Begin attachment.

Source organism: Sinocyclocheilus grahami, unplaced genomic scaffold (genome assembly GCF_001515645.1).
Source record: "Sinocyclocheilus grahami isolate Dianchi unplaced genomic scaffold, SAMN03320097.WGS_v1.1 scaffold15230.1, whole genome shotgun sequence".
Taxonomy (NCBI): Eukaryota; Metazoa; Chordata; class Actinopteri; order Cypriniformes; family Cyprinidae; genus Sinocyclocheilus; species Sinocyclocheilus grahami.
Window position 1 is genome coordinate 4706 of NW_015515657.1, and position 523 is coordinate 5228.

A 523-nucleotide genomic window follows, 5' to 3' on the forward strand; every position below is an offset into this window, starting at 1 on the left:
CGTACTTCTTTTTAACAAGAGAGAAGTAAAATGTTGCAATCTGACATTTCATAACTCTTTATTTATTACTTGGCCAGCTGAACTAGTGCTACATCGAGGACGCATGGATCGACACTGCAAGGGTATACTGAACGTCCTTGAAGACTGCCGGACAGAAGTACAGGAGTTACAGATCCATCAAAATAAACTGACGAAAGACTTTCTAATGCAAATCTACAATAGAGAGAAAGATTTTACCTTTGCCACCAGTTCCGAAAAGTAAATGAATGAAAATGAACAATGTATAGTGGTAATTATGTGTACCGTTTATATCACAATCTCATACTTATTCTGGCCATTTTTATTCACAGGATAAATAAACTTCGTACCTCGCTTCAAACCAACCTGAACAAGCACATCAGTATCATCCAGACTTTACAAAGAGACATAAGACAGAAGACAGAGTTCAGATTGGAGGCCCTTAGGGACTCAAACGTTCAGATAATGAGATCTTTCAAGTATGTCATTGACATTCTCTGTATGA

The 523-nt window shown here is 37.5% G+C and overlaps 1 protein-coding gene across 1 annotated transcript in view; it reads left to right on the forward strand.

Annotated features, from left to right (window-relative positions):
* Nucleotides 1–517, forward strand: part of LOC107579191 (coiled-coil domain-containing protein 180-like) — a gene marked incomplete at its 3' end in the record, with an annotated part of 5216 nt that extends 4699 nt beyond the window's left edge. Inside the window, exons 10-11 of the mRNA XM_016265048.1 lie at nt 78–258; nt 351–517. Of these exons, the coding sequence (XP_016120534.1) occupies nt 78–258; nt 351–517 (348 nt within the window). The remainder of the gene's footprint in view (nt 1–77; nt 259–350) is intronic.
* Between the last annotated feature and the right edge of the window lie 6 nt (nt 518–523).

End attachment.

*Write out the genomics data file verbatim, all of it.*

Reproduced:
Source organism: Sinocyclocheilus grahami, unplaced genomic scaffold (genome assembly GCF_001515645.1).
Source record: "Sinocyclocheilus grahami isolate Dianchi unplaced genomic scaffold, SAMN03320097.WGS_v1.1 scaffold15230.1, whole genome shotgun sequence".
Taxonomy (NCBI): Eukaryota; Metazoa; Chordata; class Actinopteri; order Cypriniformes; family Cyprinidae; genus Sinocyclocheilus; species Sinocyclocheilus grahami.
Window position 1 is genome coordinate 4706 of NW_015515657.1, and position 523 is coordinate 5228.

A 523-nucleotide genomic window follows, 5' to 3' on the forward strand; every position below is an offset into this window, starting at 1 on the left:
CGTACTTCTTTTTAACAAGAGAGAAGTAAAATGTTGCAATCTGACATTTCATAACTCTTTATTTATTACTTGGCCAGCTGAACTAGTGCTACATCGAGGACGCATGGATCGACACTGCAAGGGTATACTGAACGTCCTTGAAGACTGCCGGACAGAAGTACAGGAGTTACAGATCCATCAAAATAAACTGACGAAAGACTTTCTAATGCAAATCTACAATAGAGAGAAAGATTTTACCTTTGCCACCAGTTCCGAAAAGTAAATGAATGAAAATGAACAATGTATAGTGGTAATTATGTGTACCGTTTATATCACAATCTCATACTTATTCTGGCCATTTTTATTCACAGGATAAATAAACTTCGTACCTCGCTTCAAACCAACCTGAACAAGCACATCAGTATCATCCAGACTTTACAAAGAGACATAAGACAGAAGACAGAGTTCAGATTGGAGGCCCTTAGGGACTCAAACGTTCAGATAATGAGATCTTTCAAGTATGTCATTGACATTCTCTGTATGA

The 523-nt window shown here is 37.5% G+C and overlaps 1 protein-coding gene across 1 annotated transcript in view; it reads left to right on the forward strand.

Annotated features, from left to right (window-relative positions):
* Nucleotides 1–517, forward strand: part of LOC107579191 (coiled-coil domain-containing protein 180-like) — a gene marked incomplete at its 3' end in the record, with an annotated part of 5216 nt that extends 4699 nt beyond the window's left edge. Inside the window, exons 10-11 of the mRNA XM_016265048.1 lie at nt 78–258; nt 351–517. Of these exons, the coding sequence (XP_016120534.1) occupies nt 78–258; nt 351–517 (348 nt within the window). The remainder of the gene's footprint in view (nt 1–77; nt 259–350) is intronic.
* Between the last annotated feature and the right edge of the window lie 6 nt (nt 518–523).